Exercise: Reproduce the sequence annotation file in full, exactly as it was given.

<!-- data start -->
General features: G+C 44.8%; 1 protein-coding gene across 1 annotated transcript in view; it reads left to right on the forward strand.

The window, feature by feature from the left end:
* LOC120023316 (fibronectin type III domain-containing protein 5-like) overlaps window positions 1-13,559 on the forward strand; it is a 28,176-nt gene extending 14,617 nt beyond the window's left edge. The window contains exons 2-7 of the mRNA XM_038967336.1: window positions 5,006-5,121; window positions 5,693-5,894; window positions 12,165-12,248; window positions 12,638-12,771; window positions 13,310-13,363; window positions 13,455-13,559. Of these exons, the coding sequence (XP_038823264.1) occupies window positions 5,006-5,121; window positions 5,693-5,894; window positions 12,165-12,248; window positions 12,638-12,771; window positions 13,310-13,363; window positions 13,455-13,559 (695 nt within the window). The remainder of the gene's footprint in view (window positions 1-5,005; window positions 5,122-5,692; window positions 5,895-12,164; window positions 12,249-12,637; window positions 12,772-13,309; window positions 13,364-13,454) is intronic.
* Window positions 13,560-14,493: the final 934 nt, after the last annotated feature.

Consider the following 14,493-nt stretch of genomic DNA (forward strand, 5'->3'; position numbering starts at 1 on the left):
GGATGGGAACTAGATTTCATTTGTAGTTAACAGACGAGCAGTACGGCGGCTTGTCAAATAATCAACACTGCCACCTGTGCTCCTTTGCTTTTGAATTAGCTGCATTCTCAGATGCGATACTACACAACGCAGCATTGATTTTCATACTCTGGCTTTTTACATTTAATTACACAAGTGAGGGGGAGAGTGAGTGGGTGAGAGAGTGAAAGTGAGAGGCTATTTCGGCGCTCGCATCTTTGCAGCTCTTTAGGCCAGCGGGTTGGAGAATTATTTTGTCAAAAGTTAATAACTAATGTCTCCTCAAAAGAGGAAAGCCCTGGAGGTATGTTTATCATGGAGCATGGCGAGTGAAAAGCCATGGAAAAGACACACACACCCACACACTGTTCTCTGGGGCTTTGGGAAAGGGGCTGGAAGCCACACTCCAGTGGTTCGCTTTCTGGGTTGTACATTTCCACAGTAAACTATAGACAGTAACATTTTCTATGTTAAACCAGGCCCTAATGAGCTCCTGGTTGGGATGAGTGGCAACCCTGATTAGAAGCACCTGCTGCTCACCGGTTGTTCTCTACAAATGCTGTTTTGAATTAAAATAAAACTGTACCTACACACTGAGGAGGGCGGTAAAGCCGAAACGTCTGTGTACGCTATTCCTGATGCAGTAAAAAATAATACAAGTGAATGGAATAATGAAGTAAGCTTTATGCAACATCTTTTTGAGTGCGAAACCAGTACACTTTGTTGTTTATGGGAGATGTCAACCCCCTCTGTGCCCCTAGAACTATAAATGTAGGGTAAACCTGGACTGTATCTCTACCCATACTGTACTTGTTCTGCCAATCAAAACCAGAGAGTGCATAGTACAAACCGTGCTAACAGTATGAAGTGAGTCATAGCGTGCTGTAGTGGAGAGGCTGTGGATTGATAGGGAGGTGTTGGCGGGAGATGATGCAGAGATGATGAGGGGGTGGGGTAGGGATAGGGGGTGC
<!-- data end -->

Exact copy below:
General features: G+C 44.8%; 1 protein-coding gene across 1 annotated transcript in view; it reads left to right on the forward strand.

The window, feature by feature from the left end:
* LOC120023316 (fibronectin type III domain-containing protein 5-like) overlaps window positions 1-13,559 on the forward strand; it is a 28,176-nt gene extending 14,617 nt beyond the window's left edge. The window contains exons 2-7 of the mRNA XM_038967336.1: window positions 5,006-5,121; window positions 5,693-5,894; window positions 12,165-12,248; window positions 12,638-12,771; window positions 13,310-13,363; window positions 13,455-13,559. Of these exons, the coding sequence (XP_038823264.1) occupies window positions 5,006-5,121; window positions 5,693-5,894; window positions 12,165-12,248; window positions 12,638-12,771; window positions 13,310-13,363; window positions 13,455-13,559 (695 nt within the window). The remainder of the gene's footprint in view (window positions 1-5,005; window positions 5,122-5,692; window positions 5,895-12,164; window positions 12,249-12,637; window positions 12,772-13,309; window positions 13,364-13,454) is intronic.
* Window positions 13,560-14,493: the final 934 nt, after the last annotated feature.

Consider the following 14,493-nt stretch of genomic DNA (forward strand, 5'->3'; position numbering starts at 1 on the left):
GGATGGGAACTAGATTTCATTTGTAGTTAACAGACGAGCAGTACGGCGGCTTGTCAAATAATCAACACTGCCACCTGTGCTCCTTTGCTTTTGAATTAGCTGCATTCTCAGATGCGATACTACACAACGCAGCATTGATTTTCATACTCTGGCTTTTTACATTTAATTACACAAGTGAGGGGGAGAGTGAGTGGGTGAGAGAGTGAAAGTGAGAGGCTATTTCGGCGCTCGCATCTTTGCAGCTCTTTAGGCCAGCGGGTTGGAGAATTATTTTGTCAAAAGTTAATAACTAATGTCTCCTCAAAAGAGGAAAGCCCTGGAGGTATGTTTATCATGGAGCATGGCGAGTGAAAAGCCATGGAAAAGACACACACACCCACACACTGTTCTCTGGGGCTTTGGGAAAGGGGCTGGAAGCCACACTCCAGTGGTTCGCTTTCTGGGTTGTACATTTCCACAGTAAACTATAGACAGTAACATTTTCTATGTTAAACCAGGCCCTAATGAGCTCCTGGTTGGGATGAGTGGCAACCCTGATTAGAAGCACCTGCTGCTCACCGGTTGTTCTCTACAAATGCTGTTTTGAATTAAAATAAAACTGTACCTACACACTGAGGAGGGCGGTAAAGCCGAAACGTCTGTGTACGCTATTCCTGATGCAGTAAAAAATAATACAAGTGAATGGAATAATGAAGTAAGCTTTATGCAACATCTTTTTGAGTGCGAAACCAGTACACTTTGTTGTTTATGGGAGATGTCAACCCCCTCTGTGCCCCTAGAACTATAAATGTAGGGTAAACCTGGACTGTATCTCTACCCATACTGTACTTGTTCTGCCAATCAAAACCAGAGAGTGCATAGTACAAACCGTGCTAACAGTATGAAGTGAGTCATAGCGTGCTGTAGTGGAGAGGCTGTGGATTGATAGGGAGGTGTTGGCGGGAGATGATGCAGAGATGATGAGGGGGTGGGGTAGGGATAGGGGGTGC